Presidio, Past and Present

by on April 01, 2007

 

An Allen's hummingbird sips from El Polin springs in the Presidio. The springs area valuable source of water for wildlife, and this area has the greatest diversity of bird species in the Presidio.

Photo (c) Alan S. Hopkins.

 

 

 

San Francisco’s Presidio is among the richest historical sites in the Bay region, or perhaps in all of California, a place with structures and changes in the landscape that go back to the arrival of the Spanish in 1776 and to the centuries before that when the Ohlone created settlements near the park’s streams and springs.

In our April 2007 feature Whispers in the Water, we just scratched the surface of the life of longtime Presidio resident Juana Briones, a true pioneer who forged her own path, establishing, with her two sisters, a commercial empire that included thriving businesses and real estate in several Bay Area towns.

Juana and her sisters, who all lived near El Polin Springs at some point, developed a prosperous business marketing fresh milk, meat, and vegetables from their farms to sailors and merchants on visiting ships. The Tennessee Hollow Watershed Archaeology Project, a joint research project of Stanford University, the Presidio Trust, and the National Park Service, continues to unearth clues as to how this valley was used by Juana and her contemporaries during the Spanish-colonial and the Mexican periods of the Presidio. In 2003, archaeologists discovered artifacts and the stone foundation of a Spanish-colonial/Mexican period adobe house where the Briones family likely lived.

Juana Briones’s legacy extends well beyond the Presidio. With the profits from her business, Juana purchased the 4,400-acre Rancho Purísima Concepcion, located in the hills of present-day Palo Alto and Los Altos Hills. A part of her adobe home still stands on Old Adobe Road in the Los Altos Hills. The 160-year-old home has been the subject of a nine-year legal battle between the current landowners and city officials and preservation groups who have been fighting to preserve the building, which was seriously damaged in the 1989 Loma Prieta earthquake. The owners have said that the $800,000 to $1.5 million required to repair the building is prohibitively expensive. The city of Palo Alto agreed and recently issued a demolition permit for the site. The owners have agreed to allow the Juana Briones Heritage Foundation to have the property photographed and surveyed before demolition. Read the San Francisco Chronicle article PALO ALTO: 160-year-old home can be demolished.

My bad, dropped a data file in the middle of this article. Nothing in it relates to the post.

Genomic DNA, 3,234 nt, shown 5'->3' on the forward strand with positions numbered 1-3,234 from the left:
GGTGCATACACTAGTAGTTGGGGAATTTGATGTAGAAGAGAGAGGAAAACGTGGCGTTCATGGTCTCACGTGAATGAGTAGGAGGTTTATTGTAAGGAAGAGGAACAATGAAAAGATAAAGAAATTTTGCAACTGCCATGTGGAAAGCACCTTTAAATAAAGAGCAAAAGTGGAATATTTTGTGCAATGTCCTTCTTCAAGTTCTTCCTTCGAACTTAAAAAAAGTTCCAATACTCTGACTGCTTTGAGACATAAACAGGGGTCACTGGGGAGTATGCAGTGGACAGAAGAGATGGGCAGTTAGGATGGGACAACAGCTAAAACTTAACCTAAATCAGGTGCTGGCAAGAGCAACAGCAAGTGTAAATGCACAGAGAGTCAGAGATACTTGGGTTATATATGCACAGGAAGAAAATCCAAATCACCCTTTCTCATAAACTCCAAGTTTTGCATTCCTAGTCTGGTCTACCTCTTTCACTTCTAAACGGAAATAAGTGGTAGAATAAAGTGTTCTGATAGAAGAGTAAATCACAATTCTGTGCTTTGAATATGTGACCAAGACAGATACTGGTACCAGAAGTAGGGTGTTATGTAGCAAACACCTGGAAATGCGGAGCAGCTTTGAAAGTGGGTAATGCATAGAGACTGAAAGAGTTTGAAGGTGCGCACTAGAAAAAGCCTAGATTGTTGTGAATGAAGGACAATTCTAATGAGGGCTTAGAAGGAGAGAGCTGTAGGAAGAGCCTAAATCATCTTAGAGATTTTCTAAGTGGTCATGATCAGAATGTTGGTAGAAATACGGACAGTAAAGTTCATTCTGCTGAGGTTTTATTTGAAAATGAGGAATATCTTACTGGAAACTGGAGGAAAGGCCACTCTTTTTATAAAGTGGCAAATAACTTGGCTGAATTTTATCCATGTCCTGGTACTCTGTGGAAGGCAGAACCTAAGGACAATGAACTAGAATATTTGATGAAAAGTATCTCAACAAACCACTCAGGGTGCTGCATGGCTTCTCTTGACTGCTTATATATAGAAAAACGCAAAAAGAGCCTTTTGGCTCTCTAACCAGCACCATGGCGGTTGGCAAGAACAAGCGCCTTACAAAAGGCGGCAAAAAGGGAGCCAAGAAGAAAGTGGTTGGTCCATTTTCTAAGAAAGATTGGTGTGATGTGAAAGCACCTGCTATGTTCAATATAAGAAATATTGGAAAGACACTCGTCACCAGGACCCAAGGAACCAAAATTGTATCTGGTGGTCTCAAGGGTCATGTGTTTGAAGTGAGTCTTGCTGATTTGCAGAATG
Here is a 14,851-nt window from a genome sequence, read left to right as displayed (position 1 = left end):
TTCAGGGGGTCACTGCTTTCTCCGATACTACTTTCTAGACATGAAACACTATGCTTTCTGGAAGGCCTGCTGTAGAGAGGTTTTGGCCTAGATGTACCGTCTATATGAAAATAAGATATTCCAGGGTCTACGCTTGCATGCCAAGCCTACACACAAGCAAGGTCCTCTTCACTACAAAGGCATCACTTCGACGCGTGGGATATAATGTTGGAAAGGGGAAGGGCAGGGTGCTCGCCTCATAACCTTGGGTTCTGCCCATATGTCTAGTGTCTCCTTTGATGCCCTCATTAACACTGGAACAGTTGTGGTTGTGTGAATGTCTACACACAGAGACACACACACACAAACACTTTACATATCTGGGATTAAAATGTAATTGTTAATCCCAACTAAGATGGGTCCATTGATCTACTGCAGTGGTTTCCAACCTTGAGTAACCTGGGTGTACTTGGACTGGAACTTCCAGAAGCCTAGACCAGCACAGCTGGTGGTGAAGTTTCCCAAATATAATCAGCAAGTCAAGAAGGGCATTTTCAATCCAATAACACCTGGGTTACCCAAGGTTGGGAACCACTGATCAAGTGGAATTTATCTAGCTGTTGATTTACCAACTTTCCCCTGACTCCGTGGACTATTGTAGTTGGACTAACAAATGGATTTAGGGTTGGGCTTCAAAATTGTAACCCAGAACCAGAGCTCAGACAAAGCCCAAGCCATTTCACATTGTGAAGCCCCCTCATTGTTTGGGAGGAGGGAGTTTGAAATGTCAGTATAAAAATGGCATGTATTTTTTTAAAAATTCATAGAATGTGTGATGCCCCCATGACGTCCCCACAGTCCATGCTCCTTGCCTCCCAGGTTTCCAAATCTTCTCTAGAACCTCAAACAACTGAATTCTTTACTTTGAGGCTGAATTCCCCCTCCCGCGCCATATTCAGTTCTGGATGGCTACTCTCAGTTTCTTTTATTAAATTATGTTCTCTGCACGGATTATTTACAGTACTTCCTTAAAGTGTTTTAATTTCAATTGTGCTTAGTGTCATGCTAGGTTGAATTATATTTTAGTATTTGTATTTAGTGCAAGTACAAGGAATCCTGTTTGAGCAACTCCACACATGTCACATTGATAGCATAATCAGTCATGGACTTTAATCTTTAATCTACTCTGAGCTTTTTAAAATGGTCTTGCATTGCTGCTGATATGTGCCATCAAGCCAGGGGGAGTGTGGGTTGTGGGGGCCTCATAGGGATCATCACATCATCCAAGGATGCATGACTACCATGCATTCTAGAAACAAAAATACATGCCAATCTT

Unearthing Juana Briones’s connection to El Polin springs provides one of many pieces of a puzzle the Presidio Trust is putting together to inform restoration of the Tennessee Hollow Watershed. Because of its importance to Spanish colonial settlement and the prominent role it has played in U.S. Army history, the Presidio, in its entirety, was declared a National Historic Landmark District in 1962. Read more about the Presidio’s remarkable history online.

Many Presidio preservation projects are either underway or have been proposed. Among the largest of the projects is the reconstruction of Doyle Drive, a critical section of Route 101 that connects San Francisco to the Golden Gate Bridge along the Presidio’s northern waterfront. The project recently received significant state funding, and will of course have major implications for Marin County commuters. But it will also likely open the way for connecting upstream sections of the Tennessee Hollow Watershed with Crissy Field Marsh. For details regarding this huge undertaking and opportunities for public comment, go to the project website.

Descriptions of other major park projects can be found on the Presidio Trust’s website.

The Presidio Trust’s website also provides information on a number of ways you can get involved by volunteering for projects such as the Presidio Native Plant Nursery or the Presidio Archaeology Lab. Details about these and other opportunities can be found at the volunteer page.

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